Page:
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Louisville Should’ve Been a No. 1 Seed, But It Might Play Like a No. 9

Louisville is FiveThirtyEight’s pick to win the NCAA tournament even though it’s a No. 4 seed. That doesn’t reflect a bluegrass bias, or a weak draw, or a bug in the model (we hope). Instead, it reflects how massively underseeded the Cardinals are. According to our calculations, Louisville is the seventh-most underseeded team in the past 12 tournaments, and the most aggrieved this year.

That’s the good news for Cardinals fans, whose team has a 15 percent chance of winning the title, according to our model. Louisville is also the plurality pick for Midwest Region champion of ESPN, Yahoo and CBS readers who picked brackets. It even has the backing of President Obama, who has the defending champion Cardinals returning to the final (though losing to Michigan State).

Now here’s the bad news: Although teams that receive rough treatment from the selection committee outperform their seed on average, there are plenty of exceptions. The most underseeded team among top-four seeds since 2003 — Memphis in 2009, a No. 2 seed rated by some analysts as the strongest team in the country — lost in the Sweet Sixteen.

We can place Louisville’s No. 4 seed in historical context in several ways, none ideal. I chose to calculate, for each team in the tournament since 20031, its expected winning percentage against the other teams that received that seed during that period, using ratings from college basketball analyst Ken Pomeroy. So, I’m pitting Louisville against the other 47 teams that got No. 4 seeds since 2003, in a hypothetical mini-season, to see how much stronger the Cardinals are than their peers.2

According to these calculations, Louisville would have won 69.8 percent of games against other No. 4 seeds, assuming strength in each season was the same. That’s the highest winning percentage relative to seed since 2003 for a No. 4 seed. At the other end of the spectrum, Vanderbilt, in 2008, would have beaten just 29.6 percent of fellow No. 4 seeds — the lowest of the group.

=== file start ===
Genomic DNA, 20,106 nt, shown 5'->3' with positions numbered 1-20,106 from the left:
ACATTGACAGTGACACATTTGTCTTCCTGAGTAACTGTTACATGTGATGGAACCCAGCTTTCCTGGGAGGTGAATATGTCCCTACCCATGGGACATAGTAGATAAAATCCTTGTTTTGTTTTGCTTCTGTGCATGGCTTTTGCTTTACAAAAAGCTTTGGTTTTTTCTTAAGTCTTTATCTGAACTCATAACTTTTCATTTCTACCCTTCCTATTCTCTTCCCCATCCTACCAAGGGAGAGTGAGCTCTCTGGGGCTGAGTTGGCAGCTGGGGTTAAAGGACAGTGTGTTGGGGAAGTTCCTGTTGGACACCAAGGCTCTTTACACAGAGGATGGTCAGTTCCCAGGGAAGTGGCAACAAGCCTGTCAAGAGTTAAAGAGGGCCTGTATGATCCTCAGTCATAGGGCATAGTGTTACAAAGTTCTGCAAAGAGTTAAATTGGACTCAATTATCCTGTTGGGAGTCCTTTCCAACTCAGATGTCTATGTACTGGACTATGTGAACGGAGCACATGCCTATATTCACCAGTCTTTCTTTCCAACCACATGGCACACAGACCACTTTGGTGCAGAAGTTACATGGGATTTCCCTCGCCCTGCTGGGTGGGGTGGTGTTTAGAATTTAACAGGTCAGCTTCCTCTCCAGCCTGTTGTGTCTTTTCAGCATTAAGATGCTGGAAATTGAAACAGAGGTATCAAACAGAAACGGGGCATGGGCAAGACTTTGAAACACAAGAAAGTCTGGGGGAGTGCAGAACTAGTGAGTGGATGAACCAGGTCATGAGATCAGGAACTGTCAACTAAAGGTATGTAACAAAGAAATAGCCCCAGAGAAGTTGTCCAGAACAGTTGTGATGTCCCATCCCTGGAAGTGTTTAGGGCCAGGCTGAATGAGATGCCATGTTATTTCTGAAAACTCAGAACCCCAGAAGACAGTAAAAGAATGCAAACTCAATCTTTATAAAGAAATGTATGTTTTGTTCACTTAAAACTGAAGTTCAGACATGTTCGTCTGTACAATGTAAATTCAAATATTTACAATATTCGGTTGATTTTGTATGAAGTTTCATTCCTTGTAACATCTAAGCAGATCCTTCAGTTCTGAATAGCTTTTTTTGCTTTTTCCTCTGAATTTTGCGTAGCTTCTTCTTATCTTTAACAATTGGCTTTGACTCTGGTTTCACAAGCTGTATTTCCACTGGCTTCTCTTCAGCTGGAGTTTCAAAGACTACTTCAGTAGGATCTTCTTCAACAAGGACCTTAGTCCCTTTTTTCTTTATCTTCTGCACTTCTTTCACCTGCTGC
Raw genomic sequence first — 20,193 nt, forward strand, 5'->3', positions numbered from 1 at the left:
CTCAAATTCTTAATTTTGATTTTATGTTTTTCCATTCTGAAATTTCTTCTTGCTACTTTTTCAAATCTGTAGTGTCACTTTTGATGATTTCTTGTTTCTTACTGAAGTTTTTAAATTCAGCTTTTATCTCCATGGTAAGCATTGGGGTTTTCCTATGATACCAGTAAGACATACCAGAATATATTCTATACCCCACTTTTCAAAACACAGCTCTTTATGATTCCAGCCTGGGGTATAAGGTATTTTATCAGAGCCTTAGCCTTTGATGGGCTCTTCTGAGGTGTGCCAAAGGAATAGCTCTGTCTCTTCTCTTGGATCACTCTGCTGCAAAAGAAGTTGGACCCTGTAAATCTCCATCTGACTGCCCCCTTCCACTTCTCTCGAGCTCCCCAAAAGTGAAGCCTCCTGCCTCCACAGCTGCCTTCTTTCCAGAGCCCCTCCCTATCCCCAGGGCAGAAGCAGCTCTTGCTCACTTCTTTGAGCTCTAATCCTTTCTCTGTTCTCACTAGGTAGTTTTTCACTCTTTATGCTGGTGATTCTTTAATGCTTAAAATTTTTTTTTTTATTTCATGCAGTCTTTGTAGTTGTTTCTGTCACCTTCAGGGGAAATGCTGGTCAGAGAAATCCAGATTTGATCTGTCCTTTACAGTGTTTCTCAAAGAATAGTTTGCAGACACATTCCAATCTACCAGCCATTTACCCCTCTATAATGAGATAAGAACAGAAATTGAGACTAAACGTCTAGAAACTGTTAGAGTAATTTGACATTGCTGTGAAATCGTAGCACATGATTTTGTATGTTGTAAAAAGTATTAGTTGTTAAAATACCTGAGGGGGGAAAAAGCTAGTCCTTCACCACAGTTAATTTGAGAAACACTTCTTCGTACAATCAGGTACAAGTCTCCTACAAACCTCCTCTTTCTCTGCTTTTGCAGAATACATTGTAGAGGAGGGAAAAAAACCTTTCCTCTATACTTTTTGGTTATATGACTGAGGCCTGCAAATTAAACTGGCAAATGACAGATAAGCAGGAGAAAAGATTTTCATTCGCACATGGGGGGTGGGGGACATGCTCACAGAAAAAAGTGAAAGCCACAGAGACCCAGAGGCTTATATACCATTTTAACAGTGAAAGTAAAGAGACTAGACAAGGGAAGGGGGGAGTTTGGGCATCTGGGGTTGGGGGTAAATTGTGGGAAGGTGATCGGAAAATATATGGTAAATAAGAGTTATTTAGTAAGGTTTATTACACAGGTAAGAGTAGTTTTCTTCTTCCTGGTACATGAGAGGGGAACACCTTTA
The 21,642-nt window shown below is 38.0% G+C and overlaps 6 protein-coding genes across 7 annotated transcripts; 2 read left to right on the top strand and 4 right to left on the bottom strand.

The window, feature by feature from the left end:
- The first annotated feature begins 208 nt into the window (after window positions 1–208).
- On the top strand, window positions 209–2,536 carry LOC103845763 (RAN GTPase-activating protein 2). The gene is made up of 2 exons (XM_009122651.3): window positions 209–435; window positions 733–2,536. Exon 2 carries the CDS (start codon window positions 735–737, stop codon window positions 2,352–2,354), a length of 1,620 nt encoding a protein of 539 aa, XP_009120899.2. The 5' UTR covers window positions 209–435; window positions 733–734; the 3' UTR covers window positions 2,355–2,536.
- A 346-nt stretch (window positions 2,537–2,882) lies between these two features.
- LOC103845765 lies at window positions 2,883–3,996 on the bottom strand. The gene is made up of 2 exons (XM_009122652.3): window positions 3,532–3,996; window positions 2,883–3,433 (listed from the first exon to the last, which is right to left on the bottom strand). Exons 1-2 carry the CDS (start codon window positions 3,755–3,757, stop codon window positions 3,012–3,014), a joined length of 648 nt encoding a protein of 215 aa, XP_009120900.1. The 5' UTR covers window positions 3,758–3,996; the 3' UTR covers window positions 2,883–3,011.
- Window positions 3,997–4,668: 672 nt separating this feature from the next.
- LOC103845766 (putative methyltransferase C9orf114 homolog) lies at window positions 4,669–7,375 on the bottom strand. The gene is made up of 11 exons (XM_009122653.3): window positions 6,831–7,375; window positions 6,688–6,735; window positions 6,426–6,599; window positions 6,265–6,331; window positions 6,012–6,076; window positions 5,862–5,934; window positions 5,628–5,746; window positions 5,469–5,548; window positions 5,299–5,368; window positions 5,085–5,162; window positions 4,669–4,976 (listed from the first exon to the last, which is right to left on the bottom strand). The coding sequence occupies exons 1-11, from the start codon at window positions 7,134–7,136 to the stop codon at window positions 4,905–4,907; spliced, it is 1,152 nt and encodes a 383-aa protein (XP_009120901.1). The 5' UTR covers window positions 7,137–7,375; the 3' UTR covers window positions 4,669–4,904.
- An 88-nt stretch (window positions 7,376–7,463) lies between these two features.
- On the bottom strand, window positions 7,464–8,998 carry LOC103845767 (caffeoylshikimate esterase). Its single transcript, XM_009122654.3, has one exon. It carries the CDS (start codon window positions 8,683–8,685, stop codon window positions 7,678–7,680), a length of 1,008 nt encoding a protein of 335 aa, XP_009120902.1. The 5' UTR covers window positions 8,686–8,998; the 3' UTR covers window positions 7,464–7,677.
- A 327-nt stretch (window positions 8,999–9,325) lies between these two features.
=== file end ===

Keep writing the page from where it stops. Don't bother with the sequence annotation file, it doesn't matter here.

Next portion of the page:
These calculations don’t necessarily mean the selection committee hasn’t done its job when seedings don’t perfectly reflect team strength. Some years, the gap between the four best teams and the next four — or eight or 12 — is greater than it is in other years. Also, sometimes rules such as preventing early meetings between conference rivals can force the committee’s hand. This season, the committee mostly got things right. Only one team other than Louisville is badly underseeded: Tennessee, the No. 11 seed in the Midwest.

However, the selection committee chairman, Ron Wellman, said that his panel continues to use Rating Percentage Index to evaluate whether brackets are balanced. RPI’s continued influence, despite its well-known drawbacks, suggests that some teams do get bad breaks.

One reason the committee might not feel it needs to change its seeding practices: Teams like Louisville haven’t always soared. Despite being stronger than their seeds suggest, many underseeded teams underperform.

Five of the six teams that were more underseeded than Louisville fell flat. Four lost their first games. (One of those, Lamar in 2012, lost a play-in game.) Memphis, in 2009, fell in the round of 16 despite its impressive stats. Only Florida last year, as a strong No. 3 seed, exceeded expectations, falling in the Elite Eight.

Outperformance of seed is a tricky concept. The simplest way to evaluate how teams should do is to assume they should beat all lower seeds, but that supposes that all No. 1 seeds will always make the Final Four, which is far from automatic. So for each team since 2003, I started with the number of games it won — from the round of 64 on — and subtracted from that the average number of wins for all other teams in that period with that seed.3 So, for instance, the average No. 2 seed since 2003, excluding Memphis in 2009, won 2.4 games. Memphis won two. So it underperformed by four-tenths of a game.